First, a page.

Nearly 6,000 digitized images from the Jay Kay Klein photographs collection are now more accessible, thanks to new, more descriptive and contextual information.
In collaboration with the science fiction fandom community, the UCR Library staff updated the image details and descriptions for the 5,933 images, which were first digitized in 2017. (View the collection on Calisphere.)
In 2017, an initial batch of 5,933 images from the Jay Kay Klein photographs and papers on science fiction fandom were digitized as part of a pilot project with the California Digital Library (part of the UC system and the group that hosts Calisphere). The images were first published with minimal descriptive information.
After publication, both internal review and robust feedback from the fandom community identified many opportunities to improve accuracy, detail, and context provided in titles and descriptive information about the photographs.
In subsequent years, UCR Library continued to gather community feedback by adding a new commenting feature to the collection, and the Metadata and Technical Services department worked continuously to make updates and corrections.
Yet the bulk of the images still needed careful review and the size and scope of a complete metadata overhaul presented a substantial barrier to launching a follow-up project. Special Collections Processing Archivist Andrew Lippert took steps to begin a review shortly before the university campus closed in March 2020, but the transition to working from home during the pandemic and the need for remote work within the Special Collections and University Archives department created an opportunity to commit fully to this monumental task.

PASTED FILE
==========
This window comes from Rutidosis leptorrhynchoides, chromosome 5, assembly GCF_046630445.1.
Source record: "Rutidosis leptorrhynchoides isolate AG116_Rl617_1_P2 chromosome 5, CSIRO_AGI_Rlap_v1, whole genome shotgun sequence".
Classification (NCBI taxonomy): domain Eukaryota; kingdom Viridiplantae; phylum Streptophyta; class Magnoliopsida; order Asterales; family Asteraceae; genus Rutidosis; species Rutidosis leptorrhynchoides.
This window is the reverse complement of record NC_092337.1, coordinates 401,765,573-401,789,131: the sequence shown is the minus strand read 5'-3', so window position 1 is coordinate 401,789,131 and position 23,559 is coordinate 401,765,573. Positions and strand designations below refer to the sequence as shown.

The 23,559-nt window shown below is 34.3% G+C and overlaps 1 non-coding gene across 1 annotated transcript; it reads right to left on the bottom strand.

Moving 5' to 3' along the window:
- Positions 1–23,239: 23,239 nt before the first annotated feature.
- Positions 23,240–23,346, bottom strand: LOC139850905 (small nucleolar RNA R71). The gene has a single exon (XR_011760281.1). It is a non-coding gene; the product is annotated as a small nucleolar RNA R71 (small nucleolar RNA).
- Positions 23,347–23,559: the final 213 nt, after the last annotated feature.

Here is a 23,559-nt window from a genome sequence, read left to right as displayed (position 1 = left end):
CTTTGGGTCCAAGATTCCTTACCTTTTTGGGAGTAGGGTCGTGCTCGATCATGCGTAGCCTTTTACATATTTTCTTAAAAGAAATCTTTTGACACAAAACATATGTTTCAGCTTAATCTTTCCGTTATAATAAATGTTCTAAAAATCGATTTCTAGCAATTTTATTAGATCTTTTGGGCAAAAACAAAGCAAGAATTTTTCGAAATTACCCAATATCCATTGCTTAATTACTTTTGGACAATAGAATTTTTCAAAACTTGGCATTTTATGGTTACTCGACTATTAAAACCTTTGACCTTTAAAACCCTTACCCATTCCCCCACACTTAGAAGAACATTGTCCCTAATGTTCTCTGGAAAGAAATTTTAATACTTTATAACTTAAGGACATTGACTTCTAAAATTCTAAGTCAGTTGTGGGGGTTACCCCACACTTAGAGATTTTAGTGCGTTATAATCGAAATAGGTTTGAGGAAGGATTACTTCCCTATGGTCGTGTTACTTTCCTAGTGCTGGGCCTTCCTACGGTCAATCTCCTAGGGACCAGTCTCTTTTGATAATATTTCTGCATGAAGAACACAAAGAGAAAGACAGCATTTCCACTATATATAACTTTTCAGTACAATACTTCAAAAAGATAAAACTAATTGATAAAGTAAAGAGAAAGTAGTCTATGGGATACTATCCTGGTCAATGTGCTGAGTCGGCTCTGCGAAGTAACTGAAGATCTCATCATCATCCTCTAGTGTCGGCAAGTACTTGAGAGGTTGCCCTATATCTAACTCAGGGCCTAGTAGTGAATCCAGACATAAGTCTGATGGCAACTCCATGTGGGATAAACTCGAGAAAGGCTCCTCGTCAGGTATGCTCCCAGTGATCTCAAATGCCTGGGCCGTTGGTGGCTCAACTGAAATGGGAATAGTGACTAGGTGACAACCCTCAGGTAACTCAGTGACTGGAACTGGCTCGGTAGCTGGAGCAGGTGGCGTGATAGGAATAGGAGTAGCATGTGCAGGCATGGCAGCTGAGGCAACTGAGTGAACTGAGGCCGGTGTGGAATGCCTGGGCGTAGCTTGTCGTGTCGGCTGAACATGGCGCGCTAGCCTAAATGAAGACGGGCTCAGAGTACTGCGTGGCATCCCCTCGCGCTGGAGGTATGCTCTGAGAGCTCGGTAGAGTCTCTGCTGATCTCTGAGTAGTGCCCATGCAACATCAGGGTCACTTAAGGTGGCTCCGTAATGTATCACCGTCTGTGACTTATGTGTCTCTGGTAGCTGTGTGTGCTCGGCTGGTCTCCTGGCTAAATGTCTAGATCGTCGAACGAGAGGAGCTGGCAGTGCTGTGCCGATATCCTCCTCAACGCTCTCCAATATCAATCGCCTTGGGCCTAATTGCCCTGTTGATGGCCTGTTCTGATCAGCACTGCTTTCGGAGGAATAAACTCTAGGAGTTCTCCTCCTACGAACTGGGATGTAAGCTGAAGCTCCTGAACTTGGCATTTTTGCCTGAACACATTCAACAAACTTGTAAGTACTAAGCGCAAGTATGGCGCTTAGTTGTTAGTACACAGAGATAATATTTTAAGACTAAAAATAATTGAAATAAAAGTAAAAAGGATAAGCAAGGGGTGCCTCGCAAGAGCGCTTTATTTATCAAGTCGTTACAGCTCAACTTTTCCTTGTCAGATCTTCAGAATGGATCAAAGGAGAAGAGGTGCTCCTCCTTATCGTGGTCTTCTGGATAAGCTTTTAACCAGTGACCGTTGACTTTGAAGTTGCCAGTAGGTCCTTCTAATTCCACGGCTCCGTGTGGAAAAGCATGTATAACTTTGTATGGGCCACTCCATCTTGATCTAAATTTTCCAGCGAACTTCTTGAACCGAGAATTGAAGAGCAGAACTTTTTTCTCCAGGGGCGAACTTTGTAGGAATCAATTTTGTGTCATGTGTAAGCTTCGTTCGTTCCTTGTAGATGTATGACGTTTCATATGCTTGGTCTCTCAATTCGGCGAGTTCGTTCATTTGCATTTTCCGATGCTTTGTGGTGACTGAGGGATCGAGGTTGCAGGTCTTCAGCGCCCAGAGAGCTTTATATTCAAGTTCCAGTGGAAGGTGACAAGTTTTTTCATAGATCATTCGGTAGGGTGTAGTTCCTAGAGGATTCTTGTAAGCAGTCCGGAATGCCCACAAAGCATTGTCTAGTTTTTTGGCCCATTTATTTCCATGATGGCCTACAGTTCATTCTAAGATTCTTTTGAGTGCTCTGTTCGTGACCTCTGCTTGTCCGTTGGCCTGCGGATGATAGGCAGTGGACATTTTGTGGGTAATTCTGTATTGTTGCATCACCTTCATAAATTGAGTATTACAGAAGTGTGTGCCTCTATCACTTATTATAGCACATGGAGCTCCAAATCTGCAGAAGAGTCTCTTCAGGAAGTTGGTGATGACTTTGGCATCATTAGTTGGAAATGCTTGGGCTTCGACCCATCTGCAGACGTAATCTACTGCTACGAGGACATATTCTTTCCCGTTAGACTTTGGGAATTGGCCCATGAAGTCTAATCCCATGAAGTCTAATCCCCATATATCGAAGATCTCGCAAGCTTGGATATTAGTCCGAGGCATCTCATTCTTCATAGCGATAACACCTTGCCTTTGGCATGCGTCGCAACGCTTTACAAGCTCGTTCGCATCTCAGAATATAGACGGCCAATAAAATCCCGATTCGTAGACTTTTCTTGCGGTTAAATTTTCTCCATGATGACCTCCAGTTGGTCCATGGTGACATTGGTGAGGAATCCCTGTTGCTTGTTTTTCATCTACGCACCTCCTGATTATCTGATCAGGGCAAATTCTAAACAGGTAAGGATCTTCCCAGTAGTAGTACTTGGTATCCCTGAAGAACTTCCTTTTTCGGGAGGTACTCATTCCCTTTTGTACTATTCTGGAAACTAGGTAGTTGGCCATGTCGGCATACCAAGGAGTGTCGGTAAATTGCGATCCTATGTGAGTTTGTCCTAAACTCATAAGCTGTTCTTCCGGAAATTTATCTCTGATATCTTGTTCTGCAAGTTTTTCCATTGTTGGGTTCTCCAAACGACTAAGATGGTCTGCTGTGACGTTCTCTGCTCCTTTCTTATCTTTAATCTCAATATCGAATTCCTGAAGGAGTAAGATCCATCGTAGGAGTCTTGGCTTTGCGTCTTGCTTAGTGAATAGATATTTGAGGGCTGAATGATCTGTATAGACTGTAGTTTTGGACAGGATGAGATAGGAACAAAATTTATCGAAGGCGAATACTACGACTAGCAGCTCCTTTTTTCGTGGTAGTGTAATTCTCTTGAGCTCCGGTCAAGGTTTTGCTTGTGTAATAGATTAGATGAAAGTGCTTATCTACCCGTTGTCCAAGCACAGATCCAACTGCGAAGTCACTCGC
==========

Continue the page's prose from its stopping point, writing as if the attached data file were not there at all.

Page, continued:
The review began in February 2020 and ramped up during the spring quarter. Between May 2020 and May 2021, Lippert reviewed each of the nearly six thousand photographs and enriched the metadata based on community comments, information within the photographs, convention program books, Klein’s own “Convention Annual” photo books, and Lippert’s ability to identify the photos.
“Special acknowledgement is also due to the FANAC Fan History Project and Fancyclopedia 3; they were both invaluable resources for this project,” Lippert said. “It is difficult to say that this work will ever truly be ‘finished,’ as there are always more identifications to make and more contextual information to add. However, this new version of the metadata will certainly make these photographs more accessible by orders of magnitude.”
“Working on this project was a labor of love that immersed me in science fiction fandom and convention culture spanning several decades from the 1950s through the 1970s,” Lippert added. “Engaging with a single large archival collection on a daily basis always creates a sense of familiarity with the individual(s) and the subject matter that make up that collection; it was no different with Klein’s photos.” Lippert came to feel that he was getting to know some of the mainstays of the SF scene of that era as he found them in photo after photo at convention after convention. “My work on this project led me down countless rabbit holes, paths of discovery, and gave me so much invaluable context for the varied materials of the Eaton Collection as a whole,” he added.
Lippert would like to thank the community members who have contributed information, context, and identifications to the digitized photo collection since they were originally published in 2017. Additionally, special recognition is due to Lippert’s colleagues at the UCR Library, Noah Geraci, Digital Assets Metadata Librarian, and Sandy Enriquez, Special Collections Public Services, Outreach & Community Engagement Librarian, for their invaluable contributions, support and assistance on this project.